Abstract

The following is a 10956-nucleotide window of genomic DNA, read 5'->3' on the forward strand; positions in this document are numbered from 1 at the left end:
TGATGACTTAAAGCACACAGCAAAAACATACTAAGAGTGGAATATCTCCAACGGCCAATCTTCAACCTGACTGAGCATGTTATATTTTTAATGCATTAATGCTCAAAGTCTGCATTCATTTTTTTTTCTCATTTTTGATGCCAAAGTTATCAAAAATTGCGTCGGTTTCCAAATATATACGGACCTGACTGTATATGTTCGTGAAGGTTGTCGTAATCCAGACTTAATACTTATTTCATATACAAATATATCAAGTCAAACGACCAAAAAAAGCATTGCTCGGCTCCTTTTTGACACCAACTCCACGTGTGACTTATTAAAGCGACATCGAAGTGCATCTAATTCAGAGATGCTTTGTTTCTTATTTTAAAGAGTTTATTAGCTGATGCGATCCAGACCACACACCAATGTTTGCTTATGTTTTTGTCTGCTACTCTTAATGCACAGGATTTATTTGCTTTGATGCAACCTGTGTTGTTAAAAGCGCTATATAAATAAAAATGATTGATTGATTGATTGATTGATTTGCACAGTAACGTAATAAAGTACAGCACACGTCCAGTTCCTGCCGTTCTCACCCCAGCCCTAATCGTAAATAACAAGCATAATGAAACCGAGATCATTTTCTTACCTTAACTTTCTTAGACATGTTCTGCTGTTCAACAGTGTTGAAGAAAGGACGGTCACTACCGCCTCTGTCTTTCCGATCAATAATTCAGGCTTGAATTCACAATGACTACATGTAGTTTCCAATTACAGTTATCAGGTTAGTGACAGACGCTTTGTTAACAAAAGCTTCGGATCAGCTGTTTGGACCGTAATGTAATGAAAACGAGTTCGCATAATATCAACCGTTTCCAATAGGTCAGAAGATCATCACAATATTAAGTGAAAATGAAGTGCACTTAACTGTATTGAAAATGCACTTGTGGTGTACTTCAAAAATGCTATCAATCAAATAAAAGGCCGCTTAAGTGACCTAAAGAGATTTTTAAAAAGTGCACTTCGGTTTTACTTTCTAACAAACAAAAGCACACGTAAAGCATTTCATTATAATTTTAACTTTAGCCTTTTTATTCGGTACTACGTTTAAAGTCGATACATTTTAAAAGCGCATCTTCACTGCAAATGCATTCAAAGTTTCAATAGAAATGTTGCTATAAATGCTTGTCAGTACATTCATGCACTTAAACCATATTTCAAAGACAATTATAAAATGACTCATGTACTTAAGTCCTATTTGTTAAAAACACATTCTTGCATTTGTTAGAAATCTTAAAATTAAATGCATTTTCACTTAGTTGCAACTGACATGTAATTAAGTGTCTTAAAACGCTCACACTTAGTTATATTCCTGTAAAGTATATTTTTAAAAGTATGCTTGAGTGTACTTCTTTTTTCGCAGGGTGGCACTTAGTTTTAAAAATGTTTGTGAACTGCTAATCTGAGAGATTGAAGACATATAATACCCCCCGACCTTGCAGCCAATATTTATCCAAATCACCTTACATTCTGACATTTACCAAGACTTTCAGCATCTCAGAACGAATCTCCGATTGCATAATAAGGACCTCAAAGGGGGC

Recent discoveries that the Earth has a supra-chondritic 142Nd signature have thrown chondritic geochemical Earth models into doubt. Several solutions have been proposed to explain this discrepancy but none has been widely accepted. This paper reviews Nd isotope data for the Moon which bridge the gap between the 142Nd signatures of chondritic meteorites and the accessible Earth. Different chondrite classes define a 142Nd–148Nd correlation line attributed to incomplete mixing of nucleosynthetic components in the solar nebula. Terrestrial standards have 142Nd signatures well above this correlation line, but the 142Nd signature of the Bulk Moon is c. 6 ppm lower than terrestrial (assuming a chondritic Sm/Nd ratio) and falls within error of enstatite chondrites. In view of the demonstrated isotopic similarity between the Earth and Moon, giant impact models require the Moon to be a sample of the early Earth. Therefore, it is inferred that the Earth–Moon system was generated from material similar to enstatite chondrites, but Earth's mantle experienced Sm/Nd fractionation very soon after the Moon-forming collision. Such fractionation processes have been attributed to subduction of early Fe-enriched crust into a deep mantle storage reservoir. Because Sm/Nd fractionation occurred when most 146Sm had already decayed, the hidden incompatible-element-enriched reservoir only became slightly depressed in its 142Nd signature, explaining why this signal has not yet been detected in ocean island basalt sources.

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